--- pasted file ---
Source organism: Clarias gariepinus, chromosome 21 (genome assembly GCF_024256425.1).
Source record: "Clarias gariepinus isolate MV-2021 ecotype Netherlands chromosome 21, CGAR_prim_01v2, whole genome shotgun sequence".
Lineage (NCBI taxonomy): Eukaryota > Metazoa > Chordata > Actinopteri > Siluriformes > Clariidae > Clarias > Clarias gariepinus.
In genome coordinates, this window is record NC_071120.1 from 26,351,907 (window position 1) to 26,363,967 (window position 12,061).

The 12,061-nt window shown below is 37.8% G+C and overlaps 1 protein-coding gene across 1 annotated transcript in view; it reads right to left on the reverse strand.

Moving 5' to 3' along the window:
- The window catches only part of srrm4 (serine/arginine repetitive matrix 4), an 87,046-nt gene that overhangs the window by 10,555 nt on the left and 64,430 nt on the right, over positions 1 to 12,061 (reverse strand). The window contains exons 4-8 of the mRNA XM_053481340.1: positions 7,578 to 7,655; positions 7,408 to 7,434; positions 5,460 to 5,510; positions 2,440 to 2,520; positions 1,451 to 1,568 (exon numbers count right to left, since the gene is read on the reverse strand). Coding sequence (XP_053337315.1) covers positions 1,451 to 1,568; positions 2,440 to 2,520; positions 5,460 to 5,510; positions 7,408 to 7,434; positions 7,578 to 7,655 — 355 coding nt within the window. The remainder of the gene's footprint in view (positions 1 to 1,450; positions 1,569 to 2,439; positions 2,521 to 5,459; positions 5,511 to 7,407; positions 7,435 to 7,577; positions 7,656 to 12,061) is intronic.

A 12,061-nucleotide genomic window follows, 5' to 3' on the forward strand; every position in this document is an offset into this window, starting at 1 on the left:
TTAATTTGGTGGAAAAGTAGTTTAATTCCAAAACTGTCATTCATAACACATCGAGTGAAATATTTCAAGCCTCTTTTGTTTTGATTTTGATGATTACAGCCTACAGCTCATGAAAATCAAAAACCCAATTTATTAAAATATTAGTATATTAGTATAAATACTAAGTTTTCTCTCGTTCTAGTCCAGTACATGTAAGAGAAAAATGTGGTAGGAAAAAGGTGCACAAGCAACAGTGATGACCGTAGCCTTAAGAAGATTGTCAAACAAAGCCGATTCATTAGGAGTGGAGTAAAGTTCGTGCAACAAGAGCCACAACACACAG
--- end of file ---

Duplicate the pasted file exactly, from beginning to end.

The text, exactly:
Source organism: Clarias gariepinus, chromosome 21 (genome assembly GCF_024256425.1).
Source record: "Clarias gariepinus isolate MV-2021 ecotype Netherlands chromosome 21, CGAR_prim_01v2, whole genome shotgun sequence".
Lineage (NCBI taxonomy): Eukaryota > Metazoa > Chordata > Actinopteri > Siluriformes > Clariidae > Clarias > Clarias gariepinus.
In genome coordinates, this window is record NC_071120.1 from 26,351,907 (window position 1) to 26,363,967 (window position 12,061).

The 12,061-nt window shown below is 37.8% G+C and overlaps 1 protein-coding gene across 1 annotated transcript in view; it reads right to left on the reverse strand.

Moving 5' to 3' along the window:
- The window catches only part of srrm4 (serine/arginine repetitive matrix 4), an 87,046-nt gene that overhangs the window by 10,555 nt on the left and 64,430 nt on the right, over positions 1 to 12,061 (reverse strand). The window contains exons 4-8 of the mRNA XM_053481340.1: positions 7,578 to 7,655; positions 7,408 to 7,434; positions 5,460 to 5,510; positions 2,440 to 2,520; positions 1,451 to 1,568 (exon numbers count right to left, since the gene is read on the reverse strand). Coding sequence (XP_053337315.1) covers positions 1,451 to 1,568; positions 2,440 to 2,520; positions 5,460 to 5,510; positions 7,408 to 7,434; positions 7,578 to 7,655 — 355 coding nt within the window. The remainder of the gene's footprint in view (positions 1 to 1,450; positions 1,569 to 2,439; positions 2,521 to 5,459; positions 5,511 to 7,407; positions 7,435 to 7,577; positions 7,656 to 12,061) is intronic.

A 12,061-nucleotide genomic window follows, 5' to 3' on the forward strand; every position in this document is an offset into this window, starting at 1 on the left:
TTAATTTGGTGGAAAAGTAGTTTAATTCCAAAACTGTCATTCATAACACATCGAGTGAAATATTTCAAGCCTCTTTTGTTTTGATTTTGATGATTACAGCCTACAGCTCATGAAAATCAAAAACCCAATTTATTAAAATATTAGTATATTAGTATAAATACTAAGTTTTCTCTCGTTCTAGTCCAGTACATGTAAGAGAAAAATGTGGTAGGAAAAAGGTGCACAAGCAACAGTGATGACCGTAGCCTTAAGAAGATTGTCAAACAAAGCCGATTCATTAGGAGTGGAGTAAAGTTCGTGCAACAAGAGCCACAACACACAG